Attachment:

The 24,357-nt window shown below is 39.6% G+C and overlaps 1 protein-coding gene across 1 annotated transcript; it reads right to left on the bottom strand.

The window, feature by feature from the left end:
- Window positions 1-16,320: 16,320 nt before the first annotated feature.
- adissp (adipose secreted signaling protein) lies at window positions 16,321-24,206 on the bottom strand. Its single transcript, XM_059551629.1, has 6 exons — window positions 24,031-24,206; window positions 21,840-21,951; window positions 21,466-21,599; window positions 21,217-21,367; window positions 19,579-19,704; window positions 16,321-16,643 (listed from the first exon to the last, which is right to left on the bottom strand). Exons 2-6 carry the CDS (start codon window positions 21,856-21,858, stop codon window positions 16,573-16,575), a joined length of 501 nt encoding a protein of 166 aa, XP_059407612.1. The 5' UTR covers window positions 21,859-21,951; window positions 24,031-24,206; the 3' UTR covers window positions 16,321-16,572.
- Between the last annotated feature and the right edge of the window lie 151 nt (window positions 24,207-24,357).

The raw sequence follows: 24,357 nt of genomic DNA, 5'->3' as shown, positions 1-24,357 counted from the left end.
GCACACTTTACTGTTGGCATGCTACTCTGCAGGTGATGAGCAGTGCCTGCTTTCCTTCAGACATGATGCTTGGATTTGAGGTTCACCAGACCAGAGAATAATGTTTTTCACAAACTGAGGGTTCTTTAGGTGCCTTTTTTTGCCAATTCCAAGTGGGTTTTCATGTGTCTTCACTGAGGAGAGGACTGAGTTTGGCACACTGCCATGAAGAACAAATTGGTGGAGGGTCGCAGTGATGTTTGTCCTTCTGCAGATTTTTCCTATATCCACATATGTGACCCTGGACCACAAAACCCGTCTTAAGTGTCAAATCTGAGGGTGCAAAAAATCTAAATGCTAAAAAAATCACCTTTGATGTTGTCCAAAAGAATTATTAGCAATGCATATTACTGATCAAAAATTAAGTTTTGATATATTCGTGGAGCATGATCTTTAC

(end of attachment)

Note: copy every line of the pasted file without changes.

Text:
The 24,357-nt window shown below is 39.6% G+C and overlaps 1 protein-coding gene across 1 annotated transcript; it reads right to left on the bottom strand.

The window, feature by feature from the left end:
- Window positions 1-16,320: 16,320 nt before the first annotated feature.
- adissp (adipose secreted signaling protein) lies at window positions 16,321-24,206 on the bottom strand. Its single transcript, XM_059551629.1, has 6 exons — window positions 24,031-24,206; window positions 21,840-21,951; window positions 21,466-21,599; window positions 21,217-21,367; window positions 19,579-19,704; window positions 16,321-16,643 (listed from the first exon to the last, which is right to left on the bottom strand). Exons 2-6 carry the CDS (start codon window positions 21,856-21,858, stop codon window positions 16,573-16,575), a joined length of 501 nt encoding a protein of 166 aa, XP_059407612.1. The 5' UTR covers window positions 21,859-21,951; window positions 24,031-24,206; the 3' UTR covers window positions 16,321-16,572.
- Between the last annotated feature and the right edge of the window lie 151 nt (window positions 24,207-24,357).

The raw sequence follows: 24,357 nt of genomic DNA, 5'->3' as shown, positions 1-24,357 counted from the left end.
GCACACTTTACTGTTGGCATGCTACTCTGCAGGTGATGAGCAGTGCCTGCTTTCCTTCAGACATGATGCTTGGATTTGAGGTTCACCAGACCAGAGAATAATGTTTTTCACAAACTGAGGGTTCTTTAGGTGCCTTTTTTTGCCAATTCCAAGTGGGTTTTCATGTGTCTTCACTGAGGAGAGGACTGAGTTTGGCACACTGCCATGAAGAACAAATTGGTGGAGGGTCGCAGTGATGTTTGTCCTTCTGCAGATTTTTCCTATATCCACATATGTGACCCTGGACCACAAAACCCGTCTTAAGTGTCAAATCTGAGGGTGCAAAAAATCTAAATGCTAAAAAAATCACCTTTGATGTTGTCCAAAAGAATTATTAGCAATGCATATTACTGATCAAAAATTAAGTTTTGATATATTCGTGGAGCATGATCTTTAC